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Mormon church severs some of its ties to the Boy Scouts to support its own program

SALT LAKE CITY — The Mormon church, the biggest sponsor of Boy Scout troops in the United States, announced Thursday it is pulling as many as 185,000 older youths from the organization as part of an effort to start its own scouting-like program.

The Church of Jesus Christ of Latter-day Saints said the move wasn’t triggered by the Boy Scouts’ decision in 2015 to allow gay troop leaders, since Mormon-sponsored troops have remained free to exclude such adults on religious grounds.

But at least one leading Mormon scholar said that the Boy Scouts and the church have been diverging on values in recent years and that the policy on gays was probably a contributing factor in the split.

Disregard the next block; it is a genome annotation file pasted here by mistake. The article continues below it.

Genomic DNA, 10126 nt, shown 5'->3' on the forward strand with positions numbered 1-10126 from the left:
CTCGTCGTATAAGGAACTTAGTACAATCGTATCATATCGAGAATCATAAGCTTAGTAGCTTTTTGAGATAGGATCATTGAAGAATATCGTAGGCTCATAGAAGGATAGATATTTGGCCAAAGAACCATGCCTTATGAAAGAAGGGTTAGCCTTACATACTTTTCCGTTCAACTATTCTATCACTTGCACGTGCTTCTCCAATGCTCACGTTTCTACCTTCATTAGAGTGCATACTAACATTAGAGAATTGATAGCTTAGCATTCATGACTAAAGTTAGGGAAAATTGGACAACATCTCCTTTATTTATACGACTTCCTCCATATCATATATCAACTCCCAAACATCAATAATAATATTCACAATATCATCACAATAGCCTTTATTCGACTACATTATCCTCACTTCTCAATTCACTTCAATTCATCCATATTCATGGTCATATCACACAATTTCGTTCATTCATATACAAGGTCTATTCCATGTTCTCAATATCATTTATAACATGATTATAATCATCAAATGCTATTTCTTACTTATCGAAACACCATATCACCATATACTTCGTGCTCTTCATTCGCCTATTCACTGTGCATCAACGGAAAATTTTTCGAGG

Saying it wants a new, simplified program of its own that is more closely tailored to Mormon teenagers, the church announced that boys ages 14 to 18 will no longer participate in the Boy Scouts starting next year. The church said the decision will affect 185,000 teens; the Boy Scouts put the number at 130,000.

The loss is only a fraction of the 2.3 million youths in the Boy Scouts of America, but the organization has been grappling with declining membership for years and has enjoyed an unusually close bond with the Mormon church for more than a century because of their shared values. Joining the Boy Scouts is practically automatic among Mormon boys.